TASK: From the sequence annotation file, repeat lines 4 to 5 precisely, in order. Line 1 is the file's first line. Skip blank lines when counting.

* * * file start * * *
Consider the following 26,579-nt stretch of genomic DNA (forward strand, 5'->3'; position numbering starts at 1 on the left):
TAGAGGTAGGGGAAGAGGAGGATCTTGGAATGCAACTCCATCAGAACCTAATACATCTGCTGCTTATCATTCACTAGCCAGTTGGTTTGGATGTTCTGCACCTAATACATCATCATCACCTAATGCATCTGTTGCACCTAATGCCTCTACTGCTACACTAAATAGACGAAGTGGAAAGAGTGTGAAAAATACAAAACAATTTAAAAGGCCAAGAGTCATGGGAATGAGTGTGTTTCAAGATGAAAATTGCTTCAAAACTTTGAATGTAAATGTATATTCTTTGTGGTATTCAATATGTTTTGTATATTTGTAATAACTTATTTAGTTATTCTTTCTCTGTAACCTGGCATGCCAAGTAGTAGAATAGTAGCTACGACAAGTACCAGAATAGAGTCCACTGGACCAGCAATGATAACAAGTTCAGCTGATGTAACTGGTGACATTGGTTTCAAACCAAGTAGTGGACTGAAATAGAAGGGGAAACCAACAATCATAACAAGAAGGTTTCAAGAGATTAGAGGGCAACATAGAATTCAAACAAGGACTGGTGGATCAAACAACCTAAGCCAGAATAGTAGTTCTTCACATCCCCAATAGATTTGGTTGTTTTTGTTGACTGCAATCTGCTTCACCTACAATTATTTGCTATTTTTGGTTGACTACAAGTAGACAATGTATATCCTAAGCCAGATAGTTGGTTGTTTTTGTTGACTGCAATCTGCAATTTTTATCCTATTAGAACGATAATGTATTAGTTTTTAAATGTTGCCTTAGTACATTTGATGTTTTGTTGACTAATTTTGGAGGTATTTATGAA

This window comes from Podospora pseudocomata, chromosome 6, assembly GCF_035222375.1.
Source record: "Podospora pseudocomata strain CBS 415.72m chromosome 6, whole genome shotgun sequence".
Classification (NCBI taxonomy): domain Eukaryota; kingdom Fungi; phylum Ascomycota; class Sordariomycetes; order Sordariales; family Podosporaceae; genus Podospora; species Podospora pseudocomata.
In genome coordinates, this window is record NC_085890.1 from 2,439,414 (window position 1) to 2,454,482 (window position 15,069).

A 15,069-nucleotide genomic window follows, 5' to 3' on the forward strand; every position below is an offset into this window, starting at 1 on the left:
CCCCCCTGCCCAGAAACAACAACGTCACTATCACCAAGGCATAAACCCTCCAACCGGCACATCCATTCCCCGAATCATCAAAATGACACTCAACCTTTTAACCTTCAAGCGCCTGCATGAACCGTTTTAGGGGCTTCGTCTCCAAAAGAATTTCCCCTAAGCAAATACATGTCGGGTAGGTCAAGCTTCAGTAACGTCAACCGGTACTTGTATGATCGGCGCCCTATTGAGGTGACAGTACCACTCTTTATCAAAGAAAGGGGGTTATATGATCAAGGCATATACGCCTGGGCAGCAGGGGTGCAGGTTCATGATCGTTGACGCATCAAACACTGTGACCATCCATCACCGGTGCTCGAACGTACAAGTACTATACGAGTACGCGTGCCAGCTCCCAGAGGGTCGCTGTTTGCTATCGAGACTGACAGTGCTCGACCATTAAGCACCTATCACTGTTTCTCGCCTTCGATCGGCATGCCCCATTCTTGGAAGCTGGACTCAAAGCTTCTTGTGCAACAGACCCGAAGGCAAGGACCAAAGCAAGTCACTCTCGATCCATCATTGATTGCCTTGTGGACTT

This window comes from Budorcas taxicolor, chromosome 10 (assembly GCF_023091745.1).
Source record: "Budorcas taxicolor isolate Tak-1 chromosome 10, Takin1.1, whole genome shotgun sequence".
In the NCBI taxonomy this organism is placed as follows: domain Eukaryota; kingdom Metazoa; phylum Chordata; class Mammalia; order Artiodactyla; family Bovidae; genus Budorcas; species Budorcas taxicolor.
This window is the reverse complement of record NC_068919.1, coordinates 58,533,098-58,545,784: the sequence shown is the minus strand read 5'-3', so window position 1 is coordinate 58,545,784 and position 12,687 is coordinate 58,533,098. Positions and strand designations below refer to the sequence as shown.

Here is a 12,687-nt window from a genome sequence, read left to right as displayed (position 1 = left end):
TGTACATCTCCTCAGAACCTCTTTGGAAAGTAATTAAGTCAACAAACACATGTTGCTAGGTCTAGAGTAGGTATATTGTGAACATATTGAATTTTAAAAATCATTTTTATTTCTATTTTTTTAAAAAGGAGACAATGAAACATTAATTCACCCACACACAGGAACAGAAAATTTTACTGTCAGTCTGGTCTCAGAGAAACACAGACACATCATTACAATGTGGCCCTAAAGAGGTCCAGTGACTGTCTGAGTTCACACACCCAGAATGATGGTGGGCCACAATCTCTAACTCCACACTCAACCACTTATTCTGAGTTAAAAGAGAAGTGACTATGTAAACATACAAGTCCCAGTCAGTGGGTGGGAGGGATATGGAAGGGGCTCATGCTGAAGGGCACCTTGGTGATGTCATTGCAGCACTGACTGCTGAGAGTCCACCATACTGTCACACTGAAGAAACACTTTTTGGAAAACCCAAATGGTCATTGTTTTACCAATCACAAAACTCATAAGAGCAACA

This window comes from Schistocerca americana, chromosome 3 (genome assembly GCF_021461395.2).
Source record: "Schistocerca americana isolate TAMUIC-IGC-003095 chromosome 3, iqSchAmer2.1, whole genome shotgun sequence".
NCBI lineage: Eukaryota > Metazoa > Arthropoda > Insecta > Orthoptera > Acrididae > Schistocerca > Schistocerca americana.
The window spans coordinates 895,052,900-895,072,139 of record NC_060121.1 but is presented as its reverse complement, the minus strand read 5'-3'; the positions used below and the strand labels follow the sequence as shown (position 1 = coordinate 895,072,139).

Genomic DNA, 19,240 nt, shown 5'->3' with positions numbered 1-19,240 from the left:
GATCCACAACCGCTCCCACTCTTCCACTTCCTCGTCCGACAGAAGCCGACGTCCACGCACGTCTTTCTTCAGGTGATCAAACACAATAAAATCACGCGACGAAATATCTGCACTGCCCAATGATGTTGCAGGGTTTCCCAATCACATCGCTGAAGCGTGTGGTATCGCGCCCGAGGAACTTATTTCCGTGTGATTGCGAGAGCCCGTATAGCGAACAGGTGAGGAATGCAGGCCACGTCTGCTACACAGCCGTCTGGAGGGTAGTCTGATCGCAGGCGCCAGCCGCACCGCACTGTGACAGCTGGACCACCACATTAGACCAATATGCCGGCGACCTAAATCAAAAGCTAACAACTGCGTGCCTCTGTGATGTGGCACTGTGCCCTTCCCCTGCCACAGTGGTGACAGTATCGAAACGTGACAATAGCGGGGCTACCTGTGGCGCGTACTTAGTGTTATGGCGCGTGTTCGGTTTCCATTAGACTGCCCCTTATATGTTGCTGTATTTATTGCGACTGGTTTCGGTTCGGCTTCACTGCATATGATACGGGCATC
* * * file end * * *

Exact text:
Source record: "Podospora pseudocomata strain CBS 415.72m chromosome 6, whole genome shotgun sequence".
Classification (NCBI taxonomy): domain Eukaryota; kingdom Fungi; phylum Ascomycota; class Sordariomycetes; order Sordariales; family Podosporaceae; genus Podospora; species Podospora pseudocomata.